If you’ve ever stood in line at a coffee shop, you’ve more than likely heard the barista shout out “Americano for Barbara!” a time or two.
If you’ve never had one, it’s a funny name and based on what you know of mainstream American culture, you might think it’s another sugar-loaded beverage ushering coffee drinkers onto the diabetes train like half the menu at Starbucks. That’s not a bad guess.
But in fact, it’s a bit of the opposite and the name itself has an interesting backstory. So what is an Americano exactly and where does it come from?
The popular theory is that the Americano got it’s start in Italian coffee bars during World War II when American servicemen stationed in Italy would attempt to recreate American-style drip or filter coffee by diluting shots of the thick espresso with hot water. Italian espresso was too strong and longing for a taste of home, Americans made do with what was available.
To the Italians, this was practically a sacrilege, but it became so common amongst American GIs that it earned the name, Americano.
Now, the Americano is a fairly common beverage in the states and is still something you can order occasionally when traveling abroad, though it’s more common to come across something called a “long black” in most of Europe instead. A long black is made the opposite way from an Americano, but the two sole ingredients remain the same.
In a nutshell: At the most basic level, a modern Americano is part water and part espresso. Pull a shot of espresso or two and add some hot water. Enjoy!
It’s pretty straightforward. All you need is a basic espresso machine with a hot water feature, either as a separate heating mechanism, or integrated into the steam wand. If your machine doesn’t come equipped with one, a kettle to boil some water on the side works just as well. This is not a difficult or fancy beverage to prepare.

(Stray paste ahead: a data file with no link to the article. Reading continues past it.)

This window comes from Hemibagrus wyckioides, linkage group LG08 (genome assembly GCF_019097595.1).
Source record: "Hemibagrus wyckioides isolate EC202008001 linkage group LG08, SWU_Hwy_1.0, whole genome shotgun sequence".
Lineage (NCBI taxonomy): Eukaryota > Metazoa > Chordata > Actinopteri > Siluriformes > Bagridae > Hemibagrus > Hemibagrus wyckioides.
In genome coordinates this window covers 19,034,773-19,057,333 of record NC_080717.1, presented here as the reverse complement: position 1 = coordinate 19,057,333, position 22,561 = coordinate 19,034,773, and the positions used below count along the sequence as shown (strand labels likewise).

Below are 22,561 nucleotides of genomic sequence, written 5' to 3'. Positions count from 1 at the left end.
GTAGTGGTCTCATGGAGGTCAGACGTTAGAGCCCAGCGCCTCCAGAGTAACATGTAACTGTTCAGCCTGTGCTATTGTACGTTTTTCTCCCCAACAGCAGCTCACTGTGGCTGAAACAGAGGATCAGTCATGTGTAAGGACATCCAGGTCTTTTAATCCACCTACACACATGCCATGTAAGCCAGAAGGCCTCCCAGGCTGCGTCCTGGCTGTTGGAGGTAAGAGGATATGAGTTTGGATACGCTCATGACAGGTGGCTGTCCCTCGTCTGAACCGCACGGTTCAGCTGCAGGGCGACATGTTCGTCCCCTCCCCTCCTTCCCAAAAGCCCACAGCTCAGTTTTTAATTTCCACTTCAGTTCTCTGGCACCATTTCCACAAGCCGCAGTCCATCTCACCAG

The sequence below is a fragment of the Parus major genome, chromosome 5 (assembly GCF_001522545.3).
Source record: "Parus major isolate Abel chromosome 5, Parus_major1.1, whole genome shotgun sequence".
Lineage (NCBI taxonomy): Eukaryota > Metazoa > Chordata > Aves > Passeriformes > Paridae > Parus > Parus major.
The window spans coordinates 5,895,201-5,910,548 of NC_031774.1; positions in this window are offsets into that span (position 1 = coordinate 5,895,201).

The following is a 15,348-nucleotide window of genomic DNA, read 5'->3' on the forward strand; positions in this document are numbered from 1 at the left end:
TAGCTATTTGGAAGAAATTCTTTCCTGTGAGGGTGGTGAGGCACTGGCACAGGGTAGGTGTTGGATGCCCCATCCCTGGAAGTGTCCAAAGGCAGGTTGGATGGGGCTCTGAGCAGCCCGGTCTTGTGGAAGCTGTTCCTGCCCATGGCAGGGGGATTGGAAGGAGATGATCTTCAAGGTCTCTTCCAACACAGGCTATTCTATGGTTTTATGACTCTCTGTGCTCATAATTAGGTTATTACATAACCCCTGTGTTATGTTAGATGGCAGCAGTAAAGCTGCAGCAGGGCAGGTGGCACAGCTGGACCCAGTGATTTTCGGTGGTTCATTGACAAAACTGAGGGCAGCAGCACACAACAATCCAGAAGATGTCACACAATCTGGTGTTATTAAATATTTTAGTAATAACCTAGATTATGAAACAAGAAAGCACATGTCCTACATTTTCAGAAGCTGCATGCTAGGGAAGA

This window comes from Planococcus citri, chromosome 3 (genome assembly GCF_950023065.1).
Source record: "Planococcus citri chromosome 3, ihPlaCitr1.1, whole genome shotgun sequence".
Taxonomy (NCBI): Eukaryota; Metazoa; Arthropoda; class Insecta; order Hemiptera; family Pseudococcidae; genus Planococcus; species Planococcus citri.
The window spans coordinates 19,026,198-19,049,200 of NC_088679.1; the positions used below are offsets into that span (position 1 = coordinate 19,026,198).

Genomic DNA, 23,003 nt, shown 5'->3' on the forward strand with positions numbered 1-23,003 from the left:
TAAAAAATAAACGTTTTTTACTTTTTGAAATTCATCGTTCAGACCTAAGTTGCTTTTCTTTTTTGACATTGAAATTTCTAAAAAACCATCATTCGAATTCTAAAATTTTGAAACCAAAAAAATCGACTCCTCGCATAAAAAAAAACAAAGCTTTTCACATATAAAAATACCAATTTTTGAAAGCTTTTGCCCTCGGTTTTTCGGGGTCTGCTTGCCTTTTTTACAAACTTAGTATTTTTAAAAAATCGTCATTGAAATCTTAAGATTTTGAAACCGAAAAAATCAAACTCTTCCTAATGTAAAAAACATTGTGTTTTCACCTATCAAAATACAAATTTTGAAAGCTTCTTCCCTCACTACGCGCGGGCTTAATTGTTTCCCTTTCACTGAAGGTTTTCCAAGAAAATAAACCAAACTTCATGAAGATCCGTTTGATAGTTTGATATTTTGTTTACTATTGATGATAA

If you’re new to espresso brewing, I have a few articles to get you started on understanding basic machines and a complete course for beginners that you can access HERE for free.
To prepare, pull either one or two shots of quality espresso, based on your strength and caffeine preference. I usually have a double, because, well, mornings are tough and I need all the help I can get. Then, pour about a half a cup of hot water, or more, depending again on your taste, over the shot. Anywhere from 1 ounce to 16 ounces is considered acceptable. THAT’S IT. So simple, you can pretty much do it while asleep, or half asleep, as is typical in my household.
There is also a slight variation called an Italiano, which is an Americano, but with a 1:1 espresso to water ratio so the dilution of the shot is very minimal. This makes sense given that Italians are known for enjoying especially strong coffee like it’s no big thing.
It’s a great choice if you aren’t into milky coffees like lattes or even cappuccinos and you’re not quite at the level where you’re sipping from a teensy espresso cup while standing at your kitchen counter.
So what then is a long black? Considered an Americano “in reverse” the long black is simply an espresso shot poured into a cup of hot water. So essentially the order of preparation is reversed. This is especially common in Australia and the U.K. but is pretty hard to find stateside.
What’s the benefit of a long black preparation? By pouring the shot over the water, it preserves the beautiful crèma on top of the shot, instead of breaking it and disturbing the tannins when the poured water hits it. This gives the drink more of a full-bodied flavor.
Having tasted both, I prefer the Americano, mainly because I think the drink is better blended from the start, but you’d be hard pressed to find any significant differences between the two without being an expert. Or Italian. It is also frowned upon to sweeten an Americano, but I’ve totally seen Barbara doing just that with her Americano at Starbucks, so hey, to each their own.
You’ll also see Americanos referred to as Café Americanos, from time to time, depending on where you’re ordering, but don’t worry, there’s no difference, it’s the same thing. Enjoy!
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Week 1 - Home Espresso Machines
Week 2 - Coffee Beans
Week 3 - Types of Drinks
Week 4 - Advanced Brewing
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I am a die-hard espresso fan. I love every form of the drink from straight espresso shots to lattes and cappuccinos. I currently use a Breville BES870XL Barista, it is an awesome machine. BUT, my dream machine is definitely an Italian Quickmill Andreja. Those bad boys make badass espresso. I love answering your questions, leave a comment or question below!